Broadway was last darkened by a musicians strike in 2003, which ended after four days.

For information regarding refunds of tickets, click here.

Playbill.com will provide further information as it is made available.

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Theatregoers, some of whom had purchased tickets months in advance and had not heard about the strike, arrived at theatres on Nov. 10 to be greeted by picket lines and union members handing out flyers explaining why they were striking.

The strike even caught producers off guard, leaving little or no time to alert theatregoers that most Broadway productions were closed. At a Nov. 10 press conference Paul Libin, producing director for Jujamcyn Theaters, said the producers received no verbal or written notification from the union about the strike: "The men came in to work at the St. James Theatre for their work call to set up for the 11 o'clock performance [of How the Grinch Stole Christmas], and at 10 o'clock in the morning, they walked out. No one told us they were going to do that until they did that."

Box offices were also closed for the shows that went dark: the box-office personnel, also union employees, honored the Local One picket lines.

The little bit of good news seems to be that those Broadway shows that are open for business are benefiting from the lack of options. In fact, Xanadu sold out its matinee and evening performances Nov. 10, and only standing room was available for Spelling Bee's 8 PM performance. Off-Broadway shows are also seeing more customers. Three Mo' Tenors was completely sold out for its Saturday matinee, and a ticket seller at the TKTS booth said that although there are less people in line than normal, Off-Broadway shows are selling better than normal.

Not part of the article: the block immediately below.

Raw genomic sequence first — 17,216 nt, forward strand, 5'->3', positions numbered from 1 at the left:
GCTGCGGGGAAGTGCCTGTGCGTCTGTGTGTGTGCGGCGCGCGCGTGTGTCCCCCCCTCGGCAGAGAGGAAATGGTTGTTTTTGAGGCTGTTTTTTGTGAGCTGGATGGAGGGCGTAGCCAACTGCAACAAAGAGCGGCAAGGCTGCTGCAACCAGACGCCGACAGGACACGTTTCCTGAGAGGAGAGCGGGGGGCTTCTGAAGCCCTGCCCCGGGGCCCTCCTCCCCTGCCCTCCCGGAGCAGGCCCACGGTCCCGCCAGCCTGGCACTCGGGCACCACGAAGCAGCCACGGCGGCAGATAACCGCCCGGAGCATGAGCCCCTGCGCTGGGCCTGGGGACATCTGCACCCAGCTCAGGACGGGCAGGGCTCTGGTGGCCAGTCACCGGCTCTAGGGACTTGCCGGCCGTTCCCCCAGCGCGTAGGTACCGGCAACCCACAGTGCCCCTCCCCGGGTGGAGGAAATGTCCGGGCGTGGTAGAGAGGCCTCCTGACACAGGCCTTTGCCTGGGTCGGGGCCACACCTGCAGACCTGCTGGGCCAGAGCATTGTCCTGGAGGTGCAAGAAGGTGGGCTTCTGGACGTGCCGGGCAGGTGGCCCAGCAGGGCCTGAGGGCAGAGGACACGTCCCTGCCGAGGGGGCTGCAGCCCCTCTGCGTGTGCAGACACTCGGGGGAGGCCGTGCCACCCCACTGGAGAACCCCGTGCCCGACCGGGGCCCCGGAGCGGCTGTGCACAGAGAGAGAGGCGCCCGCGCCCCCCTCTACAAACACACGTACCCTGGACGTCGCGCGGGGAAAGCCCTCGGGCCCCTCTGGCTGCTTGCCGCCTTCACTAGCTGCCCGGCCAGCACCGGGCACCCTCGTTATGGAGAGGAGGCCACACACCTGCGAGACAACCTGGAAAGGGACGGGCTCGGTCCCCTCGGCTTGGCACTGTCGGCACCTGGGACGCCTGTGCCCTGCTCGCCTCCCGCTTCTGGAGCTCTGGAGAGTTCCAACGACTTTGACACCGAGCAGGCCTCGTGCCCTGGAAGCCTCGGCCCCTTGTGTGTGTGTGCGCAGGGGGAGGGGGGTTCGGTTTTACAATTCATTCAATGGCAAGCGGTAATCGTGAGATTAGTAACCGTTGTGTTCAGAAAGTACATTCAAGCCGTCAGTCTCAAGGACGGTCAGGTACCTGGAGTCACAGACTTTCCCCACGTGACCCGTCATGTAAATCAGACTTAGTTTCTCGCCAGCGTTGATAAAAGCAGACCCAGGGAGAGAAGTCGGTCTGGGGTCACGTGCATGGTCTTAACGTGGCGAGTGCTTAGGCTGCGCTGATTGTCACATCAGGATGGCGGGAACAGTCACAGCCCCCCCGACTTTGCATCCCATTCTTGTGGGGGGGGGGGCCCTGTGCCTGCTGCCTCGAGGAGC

The question remains: When will all of Broadway be up and running? At the aforementioned press conference, Charlotte St. Martin, the executive director of the League of American Theatres and Producers, addressed that very question. "As we've never had a strike with Local One," St. Martin said, "we don't know the answer to that. I have to believe that there will be pressure from the men to come back to work. We are ready to negotiate. We're sending that message as loud and clear as we can send it."

Hershel Waxman, Vice President of Labor Relations of the Nederlander Organization, also attended the Nov. 10 press conference held by the League. Waxman stated, "We respect the men and women who work for us as stagehands. They do an incredible job for us. We don't belittle anything they do. My disappointment — and I'm speaking for myself — is the lack of leadership of this union. It's the first time in the history of our business that we couldn't come to a deal."

For months, producers and the union have been hashing out issues of work assignments, setting of a production's run crew, load-in costs and labor minimums. Local One members have been working on Broadway without a contract since July 31.

The union and the League reconvened Nov. 7, returning to the negotiating table for the first time in several weeks. Thomas C. Short, the president of I.A.T.S.E. — Local One's parent union — attended the Nov. 7 and 8 meetings, which proved unfruitful. Following the meetings, Short granted final strike authorization to the union.

The first show affected by the strike was the 11 AM performance of Dr. Seuss' How the Grinch Stole Christmas on Nov. 10. Patrick Page, who stars in the title role of the limited Grinch engagement, told Playbill.com, "I'm heartbroken by the faces of all these kids. . . I've just gone around to give them a hug, maybe sing a little bit of a song for them, and make them feel a little better [about the show being canceled]." When asked about his opinion of the strike, Page said, "My only opinion is that these guys are the backbone of Broadway. I've worked with some of these guys on four or five Broadway shows, and they are amazing craftsmsen and workers, and I have absolutely no idea what goes on in those contract negotiations back and forth, but I do know that Actors' Equity Association supports Local One 100 percent, and I'm a member of [Equity]."